Turkey: On second thought, we won't bomb U.S. allies advancing on Raqqa

Nick Mcbride
May 21, 2017

The Kurdish-led Syrian Democratic Forces advanced on Raqqa in a multi-pronged offensive, with backing from the US-led coalition, bringing them within four kilometres of the city to the north-east and within about six kilometres to the north.

The Kurdish-led forces said Friday they expect to advance on Raqqa this summer, following their capture of a strategic town and dam, about 40 kilometers (25 miles) west of the city.

An SDF commander, identified only as Abdelqader, declined to specify dates at a news conference, citing tactical reasons.

While the USA -led coalition has already supplied weapons to Arab fighters in the SDF, the White House this week authorized for the first time arming its most powerful element - the Kurdish YPG - to help in the Raqqa assault, infuriating Turkey.

Meanwhile, Kurdish analyst Mutlu Chiviroglu said the US considers Turkey's arguments unconvincing, as there is no real threat to Ankara from the Kurdish militia.

"In this sense, we underline that Daesh is as risky a terrorist organisation as the PKK and PYD", he said, adding that if the U.S. and other Turkish allies were in search of regional peace, they should not be cooperating with terrorist organisations.

As for the second issue - the cancellation of Trump's decision to supply heavy weapons to the Syrian Kurds, I think Erdogan can take the initiative and make a "knight's move" of inviting Trump to capture the capital of ISIS as a result of a large-scale operation by the Turkish army.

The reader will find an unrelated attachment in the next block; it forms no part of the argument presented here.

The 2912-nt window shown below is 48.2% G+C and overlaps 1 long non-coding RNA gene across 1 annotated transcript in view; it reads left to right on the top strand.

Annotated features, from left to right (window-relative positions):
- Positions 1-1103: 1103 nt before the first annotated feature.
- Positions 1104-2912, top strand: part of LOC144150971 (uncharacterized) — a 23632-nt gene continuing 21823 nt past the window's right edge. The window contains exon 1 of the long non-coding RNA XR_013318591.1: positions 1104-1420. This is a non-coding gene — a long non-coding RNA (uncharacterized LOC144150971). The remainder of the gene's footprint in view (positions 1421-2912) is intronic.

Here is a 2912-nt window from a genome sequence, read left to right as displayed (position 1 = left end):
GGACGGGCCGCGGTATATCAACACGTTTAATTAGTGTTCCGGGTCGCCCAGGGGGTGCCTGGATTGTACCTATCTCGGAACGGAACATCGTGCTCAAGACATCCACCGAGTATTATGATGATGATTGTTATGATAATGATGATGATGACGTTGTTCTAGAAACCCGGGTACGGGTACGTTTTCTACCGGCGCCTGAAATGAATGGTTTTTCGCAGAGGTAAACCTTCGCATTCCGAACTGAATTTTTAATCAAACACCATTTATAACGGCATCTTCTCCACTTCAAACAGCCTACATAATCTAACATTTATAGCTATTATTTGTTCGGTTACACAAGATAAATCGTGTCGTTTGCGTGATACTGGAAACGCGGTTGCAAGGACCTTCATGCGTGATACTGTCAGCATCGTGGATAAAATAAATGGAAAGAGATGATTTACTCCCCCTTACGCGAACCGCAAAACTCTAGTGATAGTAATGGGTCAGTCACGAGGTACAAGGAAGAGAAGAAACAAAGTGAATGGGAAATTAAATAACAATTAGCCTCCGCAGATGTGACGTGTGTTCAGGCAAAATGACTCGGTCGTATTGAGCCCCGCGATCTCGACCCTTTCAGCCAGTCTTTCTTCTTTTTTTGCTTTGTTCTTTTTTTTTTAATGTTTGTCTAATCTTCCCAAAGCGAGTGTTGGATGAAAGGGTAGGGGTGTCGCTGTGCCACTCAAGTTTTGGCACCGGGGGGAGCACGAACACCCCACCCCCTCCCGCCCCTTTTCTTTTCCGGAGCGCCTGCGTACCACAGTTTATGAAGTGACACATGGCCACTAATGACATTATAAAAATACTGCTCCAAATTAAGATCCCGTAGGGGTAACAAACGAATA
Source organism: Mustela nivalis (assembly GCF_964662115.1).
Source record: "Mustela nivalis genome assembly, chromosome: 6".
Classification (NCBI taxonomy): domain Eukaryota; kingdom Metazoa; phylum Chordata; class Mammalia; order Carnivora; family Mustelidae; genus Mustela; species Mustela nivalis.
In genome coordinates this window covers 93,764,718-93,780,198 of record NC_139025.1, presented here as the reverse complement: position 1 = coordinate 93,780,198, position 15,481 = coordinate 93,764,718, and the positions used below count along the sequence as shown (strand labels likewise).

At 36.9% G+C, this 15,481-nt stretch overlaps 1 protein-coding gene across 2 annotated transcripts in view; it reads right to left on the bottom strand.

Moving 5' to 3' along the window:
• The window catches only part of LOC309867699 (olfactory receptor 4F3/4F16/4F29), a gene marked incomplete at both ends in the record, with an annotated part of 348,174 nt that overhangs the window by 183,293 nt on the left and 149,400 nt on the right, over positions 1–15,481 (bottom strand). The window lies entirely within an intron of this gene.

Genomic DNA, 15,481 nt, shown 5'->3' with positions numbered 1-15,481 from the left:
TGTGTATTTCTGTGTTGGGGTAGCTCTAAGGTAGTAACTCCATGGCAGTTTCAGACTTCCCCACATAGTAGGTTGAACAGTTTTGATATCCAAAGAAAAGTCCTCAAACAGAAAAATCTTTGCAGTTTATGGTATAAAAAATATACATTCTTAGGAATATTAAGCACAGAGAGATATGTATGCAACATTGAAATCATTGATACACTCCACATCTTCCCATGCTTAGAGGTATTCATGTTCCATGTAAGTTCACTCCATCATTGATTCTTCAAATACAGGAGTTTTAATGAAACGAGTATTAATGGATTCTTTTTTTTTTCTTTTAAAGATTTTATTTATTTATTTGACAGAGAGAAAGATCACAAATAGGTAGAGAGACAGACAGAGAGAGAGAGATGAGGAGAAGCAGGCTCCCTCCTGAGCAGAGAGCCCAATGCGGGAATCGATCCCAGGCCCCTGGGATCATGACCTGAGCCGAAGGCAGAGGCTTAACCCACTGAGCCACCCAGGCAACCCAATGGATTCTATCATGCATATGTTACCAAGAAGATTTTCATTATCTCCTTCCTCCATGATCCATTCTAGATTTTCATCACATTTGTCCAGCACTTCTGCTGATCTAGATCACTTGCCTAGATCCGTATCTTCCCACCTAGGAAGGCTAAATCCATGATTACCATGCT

The decision came just days before the SDF pushed ISIS out of the strategically significant town of Tabqa, positioning themselves to begin the assault on the militants' Syrian stronghold of Raqqa.

Partnered forces in Syria have liberated the Syrian city of Tabqa, a key development in the eventual defeat of the Islamic State of Iraq and Syria in Raqqa, Syria, the Pentagon's director of press operations said today. It is loosely aligned with the PKK, or Kurdistan Worker's Party, in Turkey, and has carved out an autonomous region in northern Syria which the Kurds call Rojava. Fed up with what he saw as the Obama administration's wishy-washy Syria policy, its unwise alliance with Kurdish "terrorists" and its failure to understand the need for some of his authoritarian policies, Erdogan envisioned a new dawn in U.S. The security analyst, former Turkish diplomat Aydin Selgen, believes Ankara is able to unilaterally take actions to protect its own interests if a threat to national security from Syria and Iraq becomes possible.

But the meeting will take place with a White House still responding to what a senior USA official said was disclosure of classified information about an Islamic State terror threat involving laptop computers on aircraft.

In the statement Thursday, the global coalition said with the capture of Tabqa, the SDF has further isolated Raqqa and "will continue to pursue the military defeat" of IS throughout Syria.

Turkish officials repeatedly spoke of a "new page" in relations after the bickering under Obama but the Trump administration's announcement that the United States would arm the Syrian Kurdish Peoples' Protection Units (YPG) cast a heavy shadow over such optimism. The arms provided the YPG have a very good chance of being used to support the PKK against the government of Turkey unless the United States can find a way to prevent it. He also said that once it starts it will not be publicly acknowledged by the U.S.

More important, it's the only way the US-led anti-ISIS coalition has a prayer of taking Raqqa.

Meanwhile, more than 1,200 residents and opposition fighters trapped in the Syrian capital Damascus left their neighbourhoods for rebel-held Idlib province on Friday as part of a deal to return the last neighbourhoods of the capital to government control.

More than 320 000 people have been killed and millions more displaced since the conflict in Syria broke out in March 2011.

Other reports by VgToday

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